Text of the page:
It would also include operations taking place in buildings used as medical marijuana dispensaries under the AMMA guidelines.

The Court concluded that simply because the AMMA legalizes medical marijuana under specified circumstances, it does not dismiss probable cause, produced by the odor.

The Court noted that there was no indication that the police officers disregarded indications of the suspects being AMMA compliant.

The Arizona Supreme Court denied the defendant’s motion to suppress the evidence.

Impact of Ruling on Arizona

This ruling presents some challenges for those using or possessing marijuana in their homes or elsewhere in compliance with AMMA.

The Court held that the AMMA does not provide a broad immunity from searches where probable cause exists.

Further, the court emphasized that the AMMA does not offer more protection or expectation of privacy that that of the general public.

The Arizona Supreme Court ruling sets precedent which allows police to obtain search warrants, based on odor of Marijuana.

However, police cannot disregard indication that the suspect’s Marijuana related activities were AMMA compliant.

The Court ruled that in light of the AMMA, patients, healthcare professionals, and dispensaries, are still not immune from probable cause which police are obligated to investigate further.

However, probable cause resulting from the Marijuana odor can be dismissed by showing indication of their AMMA qualified compliance.

Q. & A. 

Q. Do qualified AMMA patients have greater protections from being searched for marijuana related crimes, than the general public?

A.  No. The Arizona Supreme Court made it clear in Arizona v. Sisco II, 2016, qualified users are not afforded greater protections related to probable cause for search warrants, than the general public. The court held that the AMMA affords limited protections and immunities for those who qualify for AMMA.  Further, those registered under AMMA may still be subject to search for probable cause based on other grounds that exceed the scope of AMMA provisions.       


Q.  Can police obtain a search warrant if they smell marijuana outside a building or vehicle in Arizona with no other evidence that suggests criminal activity?

A.  Yes. In State of Arizona v. Sisco II, 2016, The Arizona Supreme Court adopted the marijuana “odor unless” standard.

Q. What is the marijuana “odor unless” standard?

A. The marijuana “odor unless” standard that refers to probable cause in the context of AMMA. It means that the odor of marijuana is sufficient to establish probable cause, unless the suspect is able to provide indication their activities are within compliance of the AMMA.

Q. If the police obtain a warrant to search after smelling marijuana, do the police need to stop their investigation, if the suspect shows their medical marijuana card?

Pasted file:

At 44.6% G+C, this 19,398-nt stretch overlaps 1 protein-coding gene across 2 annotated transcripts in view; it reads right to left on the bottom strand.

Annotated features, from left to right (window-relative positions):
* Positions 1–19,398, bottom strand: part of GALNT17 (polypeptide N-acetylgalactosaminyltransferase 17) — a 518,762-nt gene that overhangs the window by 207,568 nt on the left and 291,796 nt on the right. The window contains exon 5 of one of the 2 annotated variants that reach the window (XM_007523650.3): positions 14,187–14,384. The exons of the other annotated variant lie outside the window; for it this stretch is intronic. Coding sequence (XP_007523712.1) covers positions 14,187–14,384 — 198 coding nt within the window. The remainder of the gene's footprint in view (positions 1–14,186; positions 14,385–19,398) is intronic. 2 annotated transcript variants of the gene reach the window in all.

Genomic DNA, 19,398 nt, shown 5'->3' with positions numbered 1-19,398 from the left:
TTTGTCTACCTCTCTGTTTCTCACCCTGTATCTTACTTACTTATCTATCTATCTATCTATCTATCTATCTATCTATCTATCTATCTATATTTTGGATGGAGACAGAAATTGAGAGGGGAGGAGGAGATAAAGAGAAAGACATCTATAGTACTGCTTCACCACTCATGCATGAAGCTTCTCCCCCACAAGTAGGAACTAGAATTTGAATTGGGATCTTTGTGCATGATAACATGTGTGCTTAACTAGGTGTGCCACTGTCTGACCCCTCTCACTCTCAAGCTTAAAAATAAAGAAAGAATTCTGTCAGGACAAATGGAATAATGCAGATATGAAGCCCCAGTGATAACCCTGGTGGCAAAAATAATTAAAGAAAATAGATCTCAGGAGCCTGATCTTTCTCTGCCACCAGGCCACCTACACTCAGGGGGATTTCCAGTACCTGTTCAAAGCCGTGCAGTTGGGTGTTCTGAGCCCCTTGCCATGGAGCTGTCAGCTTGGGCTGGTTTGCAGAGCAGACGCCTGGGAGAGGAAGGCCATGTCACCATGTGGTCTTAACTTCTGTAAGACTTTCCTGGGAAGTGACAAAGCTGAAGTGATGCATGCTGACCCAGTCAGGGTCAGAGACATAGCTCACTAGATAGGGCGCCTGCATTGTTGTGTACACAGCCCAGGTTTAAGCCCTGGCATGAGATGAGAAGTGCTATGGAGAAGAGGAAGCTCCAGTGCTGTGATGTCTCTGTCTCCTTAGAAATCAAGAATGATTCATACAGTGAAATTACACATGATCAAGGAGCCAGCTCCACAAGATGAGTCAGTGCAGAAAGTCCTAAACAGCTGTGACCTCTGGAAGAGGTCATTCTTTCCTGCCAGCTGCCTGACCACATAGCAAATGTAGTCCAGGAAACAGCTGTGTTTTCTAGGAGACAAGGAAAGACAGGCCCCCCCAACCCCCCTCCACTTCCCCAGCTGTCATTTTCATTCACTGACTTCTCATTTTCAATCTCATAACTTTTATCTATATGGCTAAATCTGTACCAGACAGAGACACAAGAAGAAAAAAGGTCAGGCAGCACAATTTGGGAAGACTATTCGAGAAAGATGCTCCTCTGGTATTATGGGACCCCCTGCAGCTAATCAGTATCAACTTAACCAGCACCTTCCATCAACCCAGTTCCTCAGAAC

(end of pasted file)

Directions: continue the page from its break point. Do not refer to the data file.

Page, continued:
A. Not necessarily. Rather, it means that police can’t disregard the fact that a suspect is a qualified medical marijuana user under AMMA.  In that event, police are required to document this for the incident record, and consider this factor in their investigation.

Q.  If AMMA provides immunity from arrest and prosecution, why would police continue to investigate after valid proof of AMMA qualification is shown?

A.  The AMMA provides limited immunity to the extent they are complying with its strict provisions and limitations. If based on totality of the circumstances, police had probable cause to believe a person was in violation of the AMMA guidelines, they may lawfully continue their investigation.


Q.  To obtain a warrant for probable cause do police have to show that the suspect was actually engaging in criminal activity?

A.   No. Probable cause simply requires a “probability” or “substantial chance” that criminal activity is taking place or has occurred.

Q.  Does mere possession of a qualified AMMA card constitute probable cause to search?

A.   No. Mere possession of registered AMMA card by a qualified patient does not constitute probable cause to obtain a search warrant as provided by A.R.S. 36- 2811.

Criminal Defense for Marijuana Charges in Phoenix – East Valley, AZ

Since Marijuana is still unlawful for use in Arizona outside the scope of the AMMA, users are at risk for arrest and prosecution.

The criminal penalties for violating AMMA guidelines are the same as they would be for non-qualified users.

Marijuana charges in Arizona are classified as felonies.  All felony charges in Arizona expose a person to prison sentencing if convicted.

Even a charges of non-dangerous possession of a small amount for personal use is a Class 6 felony which calls for a minimum of 6 months to 1.5 maximum prison terms

Your future and freedom are in jeopardy if you face any kind of Marijuana charges.  For this reason it is important to retain an experienced drug crimes attorney to defend your charges and protect your rights.

If you are charged with a marijuana possession, consult James E. Novak, a drug crime attorney in Tempe, Arizona.

James Novak is a former prosecutor and an experienced trial lawyer. If retained,  James Novak, will provide you with a strong defense for your charges.

Depending on the circumstances, there may be defenses that will apply to your case that can lead to a favorable outcome.

Favorable outcomes include, but are not limited to qualifying for a diversion program to avoid incarceration; lowering the classification of charges; charges dismissed or acquitted.

James Novak, offers a free consultation for active criminal charges in Phoenix, Mesa, Tempe, Chandler, Gilbert, and Scottsdale, Arizona.

Call (480) 413-1499 or contact James Novak, of the Law Office of James Novak today to discuss your matter and options for defending your charges.